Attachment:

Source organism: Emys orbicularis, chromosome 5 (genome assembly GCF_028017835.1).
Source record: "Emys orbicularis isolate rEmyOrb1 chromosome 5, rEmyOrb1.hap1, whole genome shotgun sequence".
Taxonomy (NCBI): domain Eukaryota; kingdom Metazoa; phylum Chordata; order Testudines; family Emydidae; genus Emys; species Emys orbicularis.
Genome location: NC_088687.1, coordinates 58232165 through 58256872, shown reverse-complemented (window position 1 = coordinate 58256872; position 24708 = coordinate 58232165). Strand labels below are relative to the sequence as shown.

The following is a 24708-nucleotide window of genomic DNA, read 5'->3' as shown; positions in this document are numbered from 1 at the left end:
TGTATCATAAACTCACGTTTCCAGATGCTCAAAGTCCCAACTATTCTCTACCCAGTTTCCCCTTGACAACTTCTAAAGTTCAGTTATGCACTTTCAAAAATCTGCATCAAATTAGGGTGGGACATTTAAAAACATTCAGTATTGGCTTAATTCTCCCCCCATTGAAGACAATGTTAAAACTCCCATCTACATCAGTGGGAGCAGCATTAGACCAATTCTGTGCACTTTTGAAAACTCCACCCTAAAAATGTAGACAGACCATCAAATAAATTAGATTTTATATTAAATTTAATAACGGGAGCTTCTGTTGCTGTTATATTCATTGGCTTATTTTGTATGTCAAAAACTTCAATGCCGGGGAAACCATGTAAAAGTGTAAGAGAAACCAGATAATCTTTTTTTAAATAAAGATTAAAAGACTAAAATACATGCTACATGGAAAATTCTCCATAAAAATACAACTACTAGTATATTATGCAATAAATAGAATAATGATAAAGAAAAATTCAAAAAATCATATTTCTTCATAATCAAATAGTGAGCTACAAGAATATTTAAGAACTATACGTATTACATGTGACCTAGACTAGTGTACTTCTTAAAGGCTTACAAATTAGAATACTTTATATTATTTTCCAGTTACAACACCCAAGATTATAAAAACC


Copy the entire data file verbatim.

Source organism: Emys orbicularis, chromosome 5 (genome assembly GCF_028017835.1).
Source record: "Emys orbicularis isolate rEmyOrb1 chromosome 5, rEmyOrb1.hap1, whole genome shotgun sequence".
Taxonomy (NCBI): domain Eukaryota; kingdom Metazoa; phylum Chordata; order Testudines; family Emydidae; genus Emys; species Emys orbicularis.
Genome location: NC_088687.1, coordinates 58232165 through 58256872, shown reverse-complemented (window position 1 = coordinate 58256872; position 24708 = coordinate 58232165). Strand labels below are relative to the sequence as shown.

The following is a 24708-nucleotide window of genomic DNA, read 5'->3' as shown; positions in this document are numbered from 1 at the left end:
TGTATCATAAACTCACGTTTCCAGATGCTCAAAGTCCCAACTATTCTCTACCCAGTTTCCCCTTGACAACTTCTAAAGTTCAGTTATGCACTTTCAAAAATCTGCATCAAATTAGGGTGGGACATTTAAAAACATTCAGTATTGGCTTAATTCTCCCCCCATTGAAGACAATGTTAAAACTCCCATCTACATCAGTGGGAGCAGCATTAGACCAATTCTGTGCACTTTTGAAAACTCCACCCTAAAAATGTAGACAGACCATCAAATAAATTAGATTTTATATTAAATTTAATAACGGGAGCTTCTGTTGCTGTTATATTCATTGGCTTATTTTGTATGTCAAAAACTTCAATGCCGGGGAAACCATGTAAAAGTGTAAGAGAAACCAGATAATCTTTTTTTAAATAAAGATTAAAAGACTAAAATACATGCTACATGGAAAATTCTCCATAAAAATACAACTACTAGTATATTATGCAATAAATAGAATAATGATAAAGAAAAATTCAAAAAATCATATTTCTTCATAATCAAATAGTGAGCTACAAGAATATTTAAGAACTATACGTATTACATGTGACCTAGACTAGTGTACTTCTTAAAGGCTTACAAATTAGAATACTTTATATTATTTTCCAGTTACAACACCCAAGATTATAAAAACC